I finally got around to working on it at the end of January 2016. Creating the basic shapes in Inkscape was very easy. The fun came in when I started messing about with various filters to see what kinds of effects I could get. After a lot of experimentation I eventually ended up with this design.
In this tutorial I explain how to create this design using the simplest steps I can think of. My actual process was much more complicated and involved a lot of trial and error. (Please note: This tutorial is intended for instructional purposes only. I am not granting permission for anyone to use or publish this design in any form.)
Step 1 – Create the Basic Shapes
The first thing to do when creating this type of tiling pattern is to create all of the basic shapes that constitute it. Both the “knobby” and “indented” objects are created from the same square plus four circles.
Use the Create rectangles and squares (F4) tool  to create a square 200 x 200 px. Use the Create circles, ellipses, and arcs (F5) tool  to create a circle 70 x 70 px. Use Ctrl+D to create three more copies of the circle.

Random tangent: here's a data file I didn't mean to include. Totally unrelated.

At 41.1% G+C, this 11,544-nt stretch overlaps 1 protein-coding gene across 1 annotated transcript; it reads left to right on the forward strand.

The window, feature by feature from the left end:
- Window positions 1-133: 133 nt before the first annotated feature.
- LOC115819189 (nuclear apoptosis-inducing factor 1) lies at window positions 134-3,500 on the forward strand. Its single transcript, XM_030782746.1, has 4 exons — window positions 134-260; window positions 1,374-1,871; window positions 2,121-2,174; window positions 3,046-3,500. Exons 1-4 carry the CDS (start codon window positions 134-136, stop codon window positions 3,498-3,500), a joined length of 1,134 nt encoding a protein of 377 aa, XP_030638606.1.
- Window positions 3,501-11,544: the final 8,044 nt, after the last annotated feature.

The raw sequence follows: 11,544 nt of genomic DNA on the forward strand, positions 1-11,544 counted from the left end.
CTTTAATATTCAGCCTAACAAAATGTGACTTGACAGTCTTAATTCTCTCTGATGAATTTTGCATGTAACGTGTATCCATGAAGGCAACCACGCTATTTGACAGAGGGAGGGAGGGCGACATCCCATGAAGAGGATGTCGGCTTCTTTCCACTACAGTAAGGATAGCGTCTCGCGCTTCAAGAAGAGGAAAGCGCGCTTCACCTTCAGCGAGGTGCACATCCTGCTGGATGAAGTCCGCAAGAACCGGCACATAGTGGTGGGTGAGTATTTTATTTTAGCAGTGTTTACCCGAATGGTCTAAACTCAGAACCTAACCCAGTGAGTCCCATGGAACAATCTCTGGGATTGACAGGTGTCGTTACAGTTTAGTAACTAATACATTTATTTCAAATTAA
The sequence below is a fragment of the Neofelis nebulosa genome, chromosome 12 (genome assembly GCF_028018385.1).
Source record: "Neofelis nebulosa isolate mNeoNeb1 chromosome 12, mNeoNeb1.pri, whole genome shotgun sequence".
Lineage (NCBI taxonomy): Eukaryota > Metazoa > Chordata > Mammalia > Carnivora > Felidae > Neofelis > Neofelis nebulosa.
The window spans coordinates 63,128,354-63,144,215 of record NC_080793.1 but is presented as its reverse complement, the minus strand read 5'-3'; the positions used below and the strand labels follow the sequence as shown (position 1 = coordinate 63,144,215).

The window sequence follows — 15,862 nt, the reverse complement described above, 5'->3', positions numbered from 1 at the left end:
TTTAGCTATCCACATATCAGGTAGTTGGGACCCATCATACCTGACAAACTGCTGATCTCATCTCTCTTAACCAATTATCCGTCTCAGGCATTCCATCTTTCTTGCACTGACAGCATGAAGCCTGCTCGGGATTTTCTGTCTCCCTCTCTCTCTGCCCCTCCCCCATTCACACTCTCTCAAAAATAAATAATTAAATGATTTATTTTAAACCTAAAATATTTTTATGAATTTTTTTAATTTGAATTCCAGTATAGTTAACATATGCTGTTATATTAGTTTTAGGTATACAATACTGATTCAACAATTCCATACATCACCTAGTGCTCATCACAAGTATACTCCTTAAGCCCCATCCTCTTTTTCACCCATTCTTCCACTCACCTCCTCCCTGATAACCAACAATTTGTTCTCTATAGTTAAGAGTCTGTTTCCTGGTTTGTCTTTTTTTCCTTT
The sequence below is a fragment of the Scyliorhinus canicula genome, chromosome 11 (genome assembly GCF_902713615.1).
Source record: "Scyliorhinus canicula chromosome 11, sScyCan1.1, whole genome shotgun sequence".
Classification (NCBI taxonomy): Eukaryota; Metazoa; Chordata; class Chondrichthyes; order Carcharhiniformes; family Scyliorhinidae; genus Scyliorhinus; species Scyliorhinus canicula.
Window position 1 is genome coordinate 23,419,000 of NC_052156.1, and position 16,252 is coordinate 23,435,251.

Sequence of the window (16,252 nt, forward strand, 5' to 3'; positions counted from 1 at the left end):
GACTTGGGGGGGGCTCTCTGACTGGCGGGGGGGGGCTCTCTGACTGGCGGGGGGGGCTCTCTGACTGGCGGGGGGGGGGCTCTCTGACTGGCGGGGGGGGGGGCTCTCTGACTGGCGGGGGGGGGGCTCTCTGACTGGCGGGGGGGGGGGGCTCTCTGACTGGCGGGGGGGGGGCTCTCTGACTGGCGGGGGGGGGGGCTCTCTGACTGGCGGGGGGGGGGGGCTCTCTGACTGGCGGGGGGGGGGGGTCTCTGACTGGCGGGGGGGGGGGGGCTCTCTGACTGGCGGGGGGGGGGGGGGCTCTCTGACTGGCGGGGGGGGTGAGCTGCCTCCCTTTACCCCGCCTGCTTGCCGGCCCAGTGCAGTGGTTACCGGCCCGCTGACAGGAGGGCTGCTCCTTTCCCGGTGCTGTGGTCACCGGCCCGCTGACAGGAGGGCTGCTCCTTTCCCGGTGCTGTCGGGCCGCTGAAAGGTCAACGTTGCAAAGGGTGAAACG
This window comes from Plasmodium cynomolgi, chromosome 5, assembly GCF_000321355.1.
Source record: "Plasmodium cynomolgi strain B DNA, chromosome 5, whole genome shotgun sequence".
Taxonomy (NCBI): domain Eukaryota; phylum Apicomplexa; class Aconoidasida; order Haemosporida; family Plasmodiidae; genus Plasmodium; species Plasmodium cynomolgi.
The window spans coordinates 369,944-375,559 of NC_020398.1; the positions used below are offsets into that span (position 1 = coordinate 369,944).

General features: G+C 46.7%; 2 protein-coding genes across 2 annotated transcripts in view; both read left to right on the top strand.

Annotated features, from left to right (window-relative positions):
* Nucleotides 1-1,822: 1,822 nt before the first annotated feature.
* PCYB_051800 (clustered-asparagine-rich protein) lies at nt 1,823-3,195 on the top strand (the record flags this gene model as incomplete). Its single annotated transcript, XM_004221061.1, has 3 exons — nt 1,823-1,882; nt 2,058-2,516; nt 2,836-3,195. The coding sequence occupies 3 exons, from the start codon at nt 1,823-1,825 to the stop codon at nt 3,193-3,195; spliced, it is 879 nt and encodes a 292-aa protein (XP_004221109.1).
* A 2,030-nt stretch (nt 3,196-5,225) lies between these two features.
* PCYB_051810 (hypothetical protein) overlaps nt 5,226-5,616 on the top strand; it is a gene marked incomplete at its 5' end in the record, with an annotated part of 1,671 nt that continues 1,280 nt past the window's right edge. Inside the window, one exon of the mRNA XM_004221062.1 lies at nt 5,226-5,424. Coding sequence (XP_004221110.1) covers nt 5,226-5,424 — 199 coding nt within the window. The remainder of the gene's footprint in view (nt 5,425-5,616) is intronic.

Open the Align and distribute objects (Ctrl+Shift+A) dialog  and change Relative to  to First selected. Left-click on the square first, then, holding down the Shift key, left-click on a circle to include it in the selection. Click on Align top edges, then Align left edges. Click outside of the objects or hit Escape to deselect them. Click on the square and Shift+click on another circle, then click on Align left edges and Align bottom edges. Do the same with the two remaining circles, using the appropriate alignments so that the four circles end up in the four corners of the square.
From the menu, select Object > Transform (Ctrl+Shift+M) to open the Transform dialog  and make sure the Move tab  is visible. Select the upper left circle, then enter -35 in the Horizontal field and 35 in the Vertical field and click Apply. The center of the circle should now be aligned with the upper left corner of the square. Repeat for the other three circles, using 35 or -35 as appropriate to align all the other circles.